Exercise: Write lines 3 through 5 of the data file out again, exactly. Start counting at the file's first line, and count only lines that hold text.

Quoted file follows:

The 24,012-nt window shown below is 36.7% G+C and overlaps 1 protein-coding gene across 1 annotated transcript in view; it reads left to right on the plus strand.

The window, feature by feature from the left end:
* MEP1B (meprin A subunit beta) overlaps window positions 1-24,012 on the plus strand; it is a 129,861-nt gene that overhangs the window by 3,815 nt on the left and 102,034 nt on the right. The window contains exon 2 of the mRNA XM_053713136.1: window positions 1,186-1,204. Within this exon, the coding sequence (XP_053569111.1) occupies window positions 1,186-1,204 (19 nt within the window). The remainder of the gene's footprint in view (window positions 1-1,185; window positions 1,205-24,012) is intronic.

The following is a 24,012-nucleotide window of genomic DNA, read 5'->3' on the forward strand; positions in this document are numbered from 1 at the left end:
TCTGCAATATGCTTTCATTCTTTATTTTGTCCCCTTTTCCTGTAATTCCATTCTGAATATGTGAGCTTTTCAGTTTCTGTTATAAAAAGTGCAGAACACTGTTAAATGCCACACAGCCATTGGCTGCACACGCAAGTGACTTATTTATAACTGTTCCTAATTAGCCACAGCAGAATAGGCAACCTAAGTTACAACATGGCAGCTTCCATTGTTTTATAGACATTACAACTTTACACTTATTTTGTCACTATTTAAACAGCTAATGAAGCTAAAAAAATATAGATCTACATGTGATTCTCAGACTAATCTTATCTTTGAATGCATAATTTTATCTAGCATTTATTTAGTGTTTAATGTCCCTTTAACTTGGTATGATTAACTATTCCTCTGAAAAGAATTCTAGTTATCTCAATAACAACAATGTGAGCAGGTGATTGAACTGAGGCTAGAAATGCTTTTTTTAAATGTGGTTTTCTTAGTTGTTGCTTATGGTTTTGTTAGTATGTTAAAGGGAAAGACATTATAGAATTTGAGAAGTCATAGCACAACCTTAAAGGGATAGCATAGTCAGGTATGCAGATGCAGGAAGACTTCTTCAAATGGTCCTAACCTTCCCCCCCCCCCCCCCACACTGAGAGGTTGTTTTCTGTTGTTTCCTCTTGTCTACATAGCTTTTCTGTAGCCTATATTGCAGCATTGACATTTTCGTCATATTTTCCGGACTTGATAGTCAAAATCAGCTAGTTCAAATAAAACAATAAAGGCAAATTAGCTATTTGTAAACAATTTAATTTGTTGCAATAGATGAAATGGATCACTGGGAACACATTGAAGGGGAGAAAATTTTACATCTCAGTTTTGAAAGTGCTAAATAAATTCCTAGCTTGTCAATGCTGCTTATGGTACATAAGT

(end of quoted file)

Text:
* MEP1B (meprin A subunit beta) overlaps window positions 1-24,012 on the plus strand; it is a 129,861-nt gene that overhangs the window by 3,815 nt on the left and 102,034 nt on the right. The window contains exon 2 of the mRNA XM_053713136.1: window positions 1,186-1,204. Within this exon, the coding sequence (XP_053569111.1) occupies window positions 1,186-1,204 (19 nt within the window). The remainder of the gene's footprint in view (window positions 1-1,185; window positions 1,205-24,012) is intronic.

The following is a 24,012-nucleotide window of genomic DNA, read 5'->3' on the forward strand; positions in this document are numbered from 1 at the left end:
TCTGCAATATGCTTTCATTCTTTATTTTGTCCCCTTTTCCTGTAATTCCATTCTGAATATGTGAGCTTTTCAGTTTCTGTTATAAAAAGTGCAGAACACTGTTAAATGCCACACAGCCATTGGCTGCACACGCAAGTGACTTATTTATAACTGTTCCTAATTAGCCACAGCAGAATAGGCAACCTAAGTTACAACATGGCAGCTTCCATTGTTTTATAGACATTACAACTTTACACTTATTTTGTCACTATTTAAACAGCTAATGAAGCTAAAAAAATATAGATCTACATGTGATTCTCAGACTAATCTTATCTTTGAATGCATAATTTTATCTAGCATTTATTTAGTGTTTAATGTCCCTTTAACTTGGTATGATTAACTATTCCTCTGAAAAGAATTCTAGTTATCTCAATAACAACAATGTGAGCAGGTGATTGAACTGAGGCTAGAAATGCTTTTTTTAAATGTGGTTTTCTTAGTTGTTGCTTATGGTTTTGTTAGTATGTTAAAGGGAAAGACATTATAGAATTTGAGAAGTCATAGCACAACCTTAAAGGGATAGCATAGTCAGGTATGCAGATGCAGGAAGACTTCTTCAAATGGTCCTAACCTTCCCCCCCCCCCCCCCACACTGAGAGGTTGTTTTCTGTTGTTTCCTCTTGTCTACATAGCTTTTCTGTAGCCTATATTGCAGCATTGACATTTTCGTCATATTTTCCGGACTTGATAGTCAAAATCAGCTAGTTCAAATAAAACAATAAAGGCAAATTAGCTATTTGTAAACAATTTAATTTGTTGCAATAGATGAAATGGATCACTGGGAACACATTGAAGGGGAGAAAATTTTACATCTCAGTTTTGAAAGTGCTAAATAAATTCCTAGCTTGTCAATGCTGCTTATGGTACATAAGT